The Saracen’s Head Inn in Towcester has seen much, but perhaps nothing quite as strange as royalty in disguise.
About the end of September 1769, William Pratt was the landlord. He had been married for nearly 3 years to his third wife, Susanna, and had several children. One Wednesday evening (market day), three men arrived on horseback, and booked a room, and dinner. One of them was so muffled up, that his face could hardly be seen, but from what little could be seen, William Pratt realised he might be entertaining no less a person than the Prince Henry Frederick, Duke of Cumberland, a younger brother of King George III. However, it was difficult to be sure, as he couldn’t see too much of his face.
three men had dinner, and as they were returning to their room, they mentioned
that they were expecting to meet a man who would be advancing them some money. Hurriedly
revising their estimate of “royalty”, William and Susanna decided these might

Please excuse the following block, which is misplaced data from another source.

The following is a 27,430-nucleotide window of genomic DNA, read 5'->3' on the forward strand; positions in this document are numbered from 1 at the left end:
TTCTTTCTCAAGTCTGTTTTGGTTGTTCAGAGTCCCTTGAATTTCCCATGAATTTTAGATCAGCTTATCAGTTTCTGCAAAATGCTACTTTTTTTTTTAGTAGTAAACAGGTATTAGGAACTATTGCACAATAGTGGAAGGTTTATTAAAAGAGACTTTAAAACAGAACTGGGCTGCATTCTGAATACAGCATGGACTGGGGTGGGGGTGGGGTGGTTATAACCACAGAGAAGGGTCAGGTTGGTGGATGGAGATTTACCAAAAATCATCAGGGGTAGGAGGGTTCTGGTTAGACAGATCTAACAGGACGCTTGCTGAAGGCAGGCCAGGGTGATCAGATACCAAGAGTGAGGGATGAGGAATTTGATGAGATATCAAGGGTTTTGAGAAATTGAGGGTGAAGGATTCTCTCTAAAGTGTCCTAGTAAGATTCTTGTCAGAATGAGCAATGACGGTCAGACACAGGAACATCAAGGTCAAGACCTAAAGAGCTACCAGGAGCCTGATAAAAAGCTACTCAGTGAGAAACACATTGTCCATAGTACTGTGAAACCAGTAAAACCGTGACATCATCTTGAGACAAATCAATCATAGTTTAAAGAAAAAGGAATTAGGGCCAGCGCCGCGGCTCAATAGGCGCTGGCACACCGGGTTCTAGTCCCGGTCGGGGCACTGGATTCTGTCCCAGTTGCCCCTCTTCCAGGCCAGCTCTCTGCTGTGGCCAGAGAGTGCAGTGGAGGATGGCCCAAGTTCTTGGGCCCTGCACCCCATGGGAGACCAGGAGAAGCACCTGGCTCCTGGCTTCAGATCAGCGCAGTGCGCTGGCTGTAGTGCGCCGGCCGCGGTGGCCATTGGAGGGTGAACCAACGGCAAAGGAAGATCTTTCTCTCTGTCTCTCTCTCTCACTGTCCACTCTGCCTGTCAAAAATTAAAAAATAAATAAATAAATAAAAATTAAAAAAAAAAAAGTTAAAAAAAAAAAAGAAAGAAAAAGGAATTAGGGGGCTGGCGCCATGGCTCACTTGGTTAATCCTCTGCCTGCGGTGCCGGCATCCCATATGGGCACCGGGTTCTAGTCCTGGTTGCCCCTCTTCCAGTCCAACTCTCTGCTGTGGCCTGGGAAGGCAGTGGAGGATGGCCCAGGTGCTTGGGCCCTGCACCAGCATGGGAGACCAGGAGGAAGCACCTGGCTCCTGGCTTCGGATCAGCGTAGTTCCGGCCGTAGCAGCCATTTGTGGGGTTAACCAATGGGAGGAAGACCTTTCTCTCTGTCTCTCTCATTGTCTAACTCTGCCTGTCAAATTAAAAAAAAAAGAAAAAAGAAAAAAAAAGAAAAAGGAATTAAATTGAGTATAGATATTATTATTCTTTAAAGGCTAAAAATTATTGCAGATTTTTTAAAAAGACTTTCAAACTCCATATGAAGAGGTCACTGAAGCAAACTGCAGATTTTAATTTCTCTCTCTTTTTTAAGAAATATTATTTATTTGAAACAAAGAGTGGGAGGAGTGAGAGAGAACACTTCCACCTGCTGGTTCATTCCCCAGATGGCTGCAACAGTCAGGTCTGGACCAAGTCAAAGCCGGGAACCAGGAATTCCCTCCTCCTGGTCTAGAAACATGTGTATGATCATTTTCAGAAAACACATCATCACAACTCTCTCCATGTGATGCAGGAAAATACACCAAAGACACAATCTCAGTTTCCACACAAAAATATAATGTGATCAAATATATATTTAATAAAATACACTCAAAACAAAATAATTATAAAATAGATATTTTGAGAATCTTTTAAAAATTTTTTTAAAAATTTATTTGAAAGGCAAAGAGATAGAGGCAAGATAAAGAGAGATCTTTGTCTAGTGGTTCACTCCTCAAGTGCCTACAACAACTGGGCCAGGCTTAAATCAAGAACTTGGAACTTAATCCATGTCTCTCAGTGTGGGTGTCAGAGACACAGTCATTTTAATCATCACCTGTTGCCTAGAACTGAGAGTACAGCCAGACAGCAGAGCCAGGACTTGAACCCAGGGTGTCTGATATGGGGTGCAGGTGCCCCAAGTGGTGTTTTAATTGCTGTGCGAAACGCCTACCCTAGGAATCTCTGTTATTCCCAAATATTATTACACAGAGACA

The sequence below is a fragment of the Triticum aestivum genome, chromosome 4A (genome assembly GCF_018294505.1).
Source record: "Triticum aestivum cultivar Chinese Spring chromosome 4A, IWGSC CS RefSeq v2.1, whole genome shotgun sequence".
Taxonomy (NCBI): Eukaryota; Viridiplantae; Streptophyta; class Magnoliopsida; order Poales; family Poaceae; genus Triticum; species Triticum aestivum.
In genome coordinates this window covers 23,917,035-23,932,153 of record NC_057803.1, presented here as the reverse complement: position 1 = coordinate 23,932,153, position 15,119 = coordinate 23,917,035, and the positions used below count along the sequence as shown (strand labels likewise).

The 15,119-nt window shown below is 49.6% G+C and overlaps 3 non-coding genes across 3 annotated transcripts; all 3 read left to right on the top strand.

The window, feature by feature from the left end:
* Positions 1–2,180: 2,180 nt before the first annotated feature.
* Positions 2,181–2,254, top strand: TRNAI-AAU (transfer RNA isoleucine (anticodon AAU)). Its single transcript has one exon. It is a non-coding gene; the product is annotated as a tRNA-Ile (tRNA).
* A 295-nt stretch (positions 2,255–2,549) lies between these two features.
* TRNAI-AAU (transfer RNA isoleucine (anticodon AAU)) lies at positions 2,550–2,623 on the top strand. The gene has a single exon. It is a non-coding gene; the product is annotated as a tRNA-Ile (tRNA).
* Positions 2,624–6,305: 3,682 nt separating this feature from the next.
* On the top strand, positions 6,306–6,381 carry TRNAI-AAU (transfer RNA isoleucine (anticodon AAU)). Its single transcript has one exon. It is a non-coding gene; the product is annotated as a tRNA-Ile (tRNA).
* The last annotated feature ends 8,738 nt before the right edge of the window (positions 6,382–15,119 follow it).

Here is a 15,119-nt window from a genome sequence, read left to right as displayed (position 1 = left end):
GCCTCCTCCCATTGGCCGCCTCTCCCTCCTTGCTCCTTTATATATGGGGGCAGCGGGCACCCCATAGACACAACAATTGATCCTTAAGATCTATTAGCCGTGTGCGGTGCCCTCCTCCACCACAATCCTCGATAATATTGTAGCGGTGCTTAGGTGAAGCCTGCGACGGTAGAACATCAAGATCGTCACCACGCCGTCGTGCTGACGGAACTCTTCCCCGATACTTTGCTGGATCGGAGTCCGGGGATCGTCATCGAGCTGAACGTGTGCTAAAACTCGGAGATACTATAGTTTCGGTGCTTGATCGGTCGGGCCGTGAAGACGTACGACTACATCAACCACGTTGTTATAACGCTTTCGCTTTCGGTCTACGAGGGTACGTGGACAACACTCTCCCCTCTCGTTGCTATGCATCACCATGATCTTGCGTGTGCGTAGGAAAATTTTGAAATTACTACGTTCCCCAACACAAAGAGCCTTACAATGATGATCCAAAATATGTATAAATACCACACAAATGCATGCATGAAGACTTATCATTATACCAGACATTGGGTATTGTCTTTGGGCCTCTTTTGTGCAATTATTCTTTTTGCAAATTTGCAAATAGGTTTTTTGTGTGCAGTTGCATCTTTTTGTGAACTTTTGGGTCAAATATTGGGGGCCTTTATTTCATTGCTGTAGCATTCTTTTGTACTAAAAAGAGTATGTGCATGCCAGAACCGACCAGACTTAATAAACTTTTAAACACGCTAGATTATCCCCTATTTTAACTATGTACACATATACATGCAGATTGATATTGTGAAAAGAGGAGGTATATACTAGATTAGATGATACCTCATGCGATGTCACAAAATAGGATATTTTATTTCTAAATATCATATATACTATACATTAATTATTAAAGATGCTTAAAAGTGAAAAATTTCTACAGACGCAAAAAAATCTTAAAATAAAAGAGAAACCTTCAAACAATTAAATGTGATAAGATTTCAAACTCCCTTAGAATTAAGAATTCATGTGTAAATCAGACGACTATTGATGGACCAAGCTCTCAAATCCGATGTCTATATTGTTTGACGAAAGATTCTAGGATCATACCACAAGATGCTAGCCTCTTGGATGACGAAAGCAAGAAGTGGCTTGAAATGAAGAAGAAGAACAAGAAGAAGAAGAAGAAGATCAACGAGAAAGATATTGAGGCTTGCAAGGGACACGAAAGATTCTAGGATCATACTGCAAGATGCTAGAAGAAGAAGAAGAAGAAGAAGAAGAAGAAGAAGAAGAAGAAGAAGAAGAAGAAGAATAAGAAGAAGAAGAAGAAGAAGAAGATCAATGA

instead be swindlers, and resolved to stay up all night if necessary, to
prevent anything untoward happening before the men left.
However, they weren’t called to sacrifice their sleep, as the men left shortly afterwards. They returned about a week later, and shortly after their arrival, a carriage containing Lady Grosvenor drew up.
Grosvenor had stopped at the Saracen’s Head en route between
On this occasion, she and her entourage stayed the night, and set off to travel further North in the morning. Nothing unusual there – until the following year, when enquiry agents for Henrietta’s husband came asking questions. William ended up as a witness in court, in a sensational trial – the adultery case of Henrietta, Lady Grosvenor. She had been carrying on an affaire with the Duke of Cumberland, and the Earl of Grosvenor successfully sued the royal prince for £10,000 – equivalent to over £1m today. The Duke had followed Lady Grosvenor to every inn she went to, to keep assignations with her. William was one of a long list of innkeepers, their wives, and servants, who gave evidence at the trial.
Henrietta spent several years in retirement in the country following the case; she re-married in 1802, following the death of her husband. William Pratt continued to keep the Saracen’s Head in Towcester until his death at the age of 71 in 1801.
The Saracens Head, early 20th century and
The Saracens Head, early 20th century and today